Characterized by refined, superior poetic sensibilities, a keen eye for details into the minutest structural and aesthetic aspects of poetry writing and a signature wit, Dr. Koshy’s ‘A Treatise on Poetry For Beginners’ can be defined as a complete, comprehensive manifesto on poetry writing with a possibility of diverse readership. It is, first and foremost, for amateur poets striving to enhance their craft. It is also meant for mature poets who love looking into the art and evolution of poetry into its present times, and last but not the least, for the aficionados who love reading poetry for its richness of sounds, metaphor, imagery and a huge variety of poetic styles.

Dr. Koshy begins his book with a critical, scholarly voice that analyzes the act of poetry writing in terms of its wider framework of meaning, where he refers to a wide variety of philosophical theories, to Aristotle, Longinus, Horace, Pope and “Ars Poetica” and also the theory of Sanskrit and Dravidian aesthetics, all of which has cumulatively shaped his creative, critical and aesthetic perceptions regarding the art of poetry. In the chapters that follow, the readers walk hand-in-hand with him towards a lively, entertaining, amusing territory of intense discourses on the various aspects of the form, structure and stylistic components of writing poetry. And what is remarkable in this journey is that in all of the chapters, he unfailingly exhibits his exceptional depth and nuance about the mental, cognitive process of poetry writing as a genre/form.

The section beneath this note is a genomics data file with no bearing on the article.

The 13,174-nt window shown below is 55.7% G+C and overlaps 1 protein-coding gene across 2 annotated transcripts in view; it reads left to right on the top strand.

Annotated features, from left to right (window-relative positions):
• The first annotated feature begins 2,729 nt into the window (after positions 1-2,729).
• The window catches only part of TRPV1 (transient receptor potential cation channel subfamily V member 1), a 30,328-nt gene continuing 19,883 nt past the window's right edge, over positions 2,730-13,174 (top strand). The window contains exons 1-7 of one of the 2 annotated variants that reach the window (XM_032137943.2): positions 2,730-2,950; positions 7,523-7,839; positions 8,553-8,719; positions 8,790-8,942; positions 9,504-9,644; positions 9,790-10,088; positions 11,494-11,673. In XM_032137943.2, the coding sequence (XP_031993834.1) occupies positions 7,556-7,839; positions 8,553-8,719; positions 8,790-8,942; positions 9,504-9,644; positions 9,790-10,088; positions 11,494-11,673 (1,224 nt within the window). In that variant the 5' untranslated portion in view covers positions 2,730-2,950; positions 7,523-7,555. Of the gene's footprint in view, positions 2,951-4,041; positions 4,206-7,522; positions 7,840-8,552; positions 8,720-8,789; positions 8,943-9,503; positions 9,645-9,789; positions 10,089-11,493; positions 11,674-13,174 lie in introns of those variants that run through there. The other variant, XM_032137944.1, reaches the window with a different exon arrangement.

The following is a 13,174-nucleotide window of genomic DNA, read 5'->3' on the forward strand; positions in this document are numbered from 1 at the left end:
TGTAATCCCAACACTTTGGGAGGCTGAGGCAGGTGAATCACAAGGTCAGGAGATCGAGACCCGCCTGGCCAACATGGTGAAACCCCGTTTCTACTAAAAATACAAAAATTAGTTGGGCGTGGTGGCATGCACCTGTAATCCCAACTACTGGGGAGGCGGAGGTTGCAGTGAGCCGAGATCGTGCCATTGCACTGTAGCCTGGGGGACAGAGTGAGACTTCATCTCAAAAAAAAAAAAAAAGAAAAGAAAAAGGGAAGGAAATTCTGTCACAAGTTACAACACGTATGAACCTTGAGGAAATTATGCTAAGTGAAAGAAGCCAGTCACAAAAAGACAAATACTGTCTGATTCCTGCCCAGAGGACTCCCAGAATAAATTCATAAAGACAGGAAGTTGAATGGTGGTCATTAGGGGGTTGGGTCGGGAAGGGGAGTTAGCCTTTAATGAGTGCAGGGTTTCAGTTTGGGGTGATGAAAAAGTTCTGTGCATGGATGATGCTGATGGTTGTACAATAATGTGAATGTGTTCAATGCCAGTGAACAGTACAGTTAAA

It becomes evident while reading the book that Dr. Koshy has a voracious love for poetry that dates back to the classical Pope and Dryden and moves back and forth into the realm of the modern, post-modern poems of the 20th Century (with special emphasis on T.S. Eliot’s poetry) and poetry that features in online social networks like Facebook, poetry which defines the expressions of creativity in today’s digital age. Dr. Koshy’s book is a beautiful, evocative journey into the poetic realm of the classical poets he precisely refers to and also into the world of online and print anthologies of our current times that fosters the abundance of seasoned and amateur poets of the new generation. What strikes me most is the effortless combination of his canonical, critical voice and also the easy, yet sophisticated humor he employs in the chapters of the book (he refers to them as ‘posts’), with which he strives to pick up and string together the scattered pearls of style, imagery, voice, figure of speech and most importantly, rhyme, and how they work together to form eloquent, free-flowing, lush and timeless poems.